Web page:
Fast forward to your adult life

It is 7am on a Sunday. I love this time of day on Sunday..the roads are quiet and putting pen to paper is easier ..I can think undisturbed 🙂 My story continues..enjoy..

‘LIfe was tough for your mother living without a husband and you did all you good to help out, especially since you were the eldest of three siblings. Your mother, my grandmother, realised you were blessed with a good brain and pushed you into university where you qualified as a pharmacist. Not many women obtained degrees in your time so you were one of a few. One of the best things that came out of the university life was meeting your husband, our Dad! You were both in the same medical course and both decided to stop at the Pharmacist level.

Your university lives were happy ones. Yes, of course you had to study, but the social life was also part of it and the photos show the fun and happiness of those years.

I also remember the large bicycles that ‘lived’ in our yard at home. You both used to ride as teenagers and well into your twenties. You must have stopped when Dad bought his first car. Life was simple then. Just take a look at the older photos of Malta. There wasn’t the madness on the roads and in the streets that we have today.

You had three children, the youngest of whom is me, coming after two boys. I remember Dad always discouraging you from cutting my hair and letting it grow so long I could sit on it.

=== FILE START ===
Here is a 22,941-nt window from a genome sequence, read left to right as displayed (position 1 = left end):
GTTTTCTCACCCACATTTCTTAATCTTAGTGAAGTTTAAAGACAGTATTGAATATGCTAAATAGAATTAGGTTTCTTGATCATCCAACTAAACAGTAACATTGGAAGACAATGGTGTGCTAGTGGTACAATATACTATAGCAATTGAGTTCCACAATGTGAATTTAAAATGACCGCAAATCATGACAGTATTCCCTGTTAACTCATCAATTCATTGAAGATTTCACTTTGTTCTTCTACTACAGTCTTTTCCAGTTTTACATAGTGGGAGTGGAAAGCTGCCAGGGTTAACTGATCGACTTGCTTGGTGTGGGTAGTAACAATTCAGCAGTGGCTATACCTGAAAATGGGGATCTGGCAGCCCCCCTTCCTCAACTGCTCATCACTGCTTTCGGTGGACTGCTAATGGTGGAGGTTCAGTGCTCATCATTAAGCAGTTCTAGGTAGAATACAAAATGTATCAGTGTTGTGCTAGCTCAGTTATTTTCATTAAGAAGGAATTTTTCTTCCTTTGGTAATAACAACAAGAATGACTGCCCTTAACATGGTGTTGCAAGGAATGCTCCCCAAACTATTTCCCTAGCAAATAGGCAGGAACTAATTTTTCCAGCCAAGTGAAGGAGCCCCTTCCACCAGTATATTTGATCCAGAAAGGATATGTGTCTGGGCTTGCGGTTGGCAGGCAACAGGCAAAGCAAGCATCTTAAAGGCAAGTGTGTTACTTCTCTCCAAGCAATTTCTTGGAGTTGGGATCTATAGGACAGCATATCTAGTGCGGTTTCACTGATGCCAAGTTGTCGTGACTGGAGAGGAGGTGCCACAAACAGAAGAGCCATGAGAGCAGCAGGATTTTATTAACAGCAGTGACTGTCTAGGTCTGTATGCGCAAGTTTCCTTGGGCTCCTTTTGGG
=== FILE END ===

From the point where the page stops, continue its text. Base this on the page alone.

This is one of my fond memories of my young childhood, so much more is just a blur. I say this because the last twelve years of your life hijacked so much of the other pictures, episodes and happiness of my younger days.

Dad had a very good job and life was comfortable. You had bags and shoes to match, which I admired so much. You loved the different colours of costume jewellery, some of which I still have today. They were bright and all shades and shapes. I never stopped admiring them as they sat in mum’s dressing table for many years. I kept a few and they are now part of my grandchildren’s dressing up set, waiting for them to grow a little and enjoy them, as you did Mum.

Dad worked at Bighi and Mtarfa hospitals with the Royal Navy. He loved his job and worked with the English for 20 years. So well respected, I will always remember the smile on his face as he left for work every morning. You were both happy and that part of your lives remains imprinted in my head. Who would ever thought how life would change?’

How does one pay to see the future? If you are one of those, I have to call you crazy 🙂

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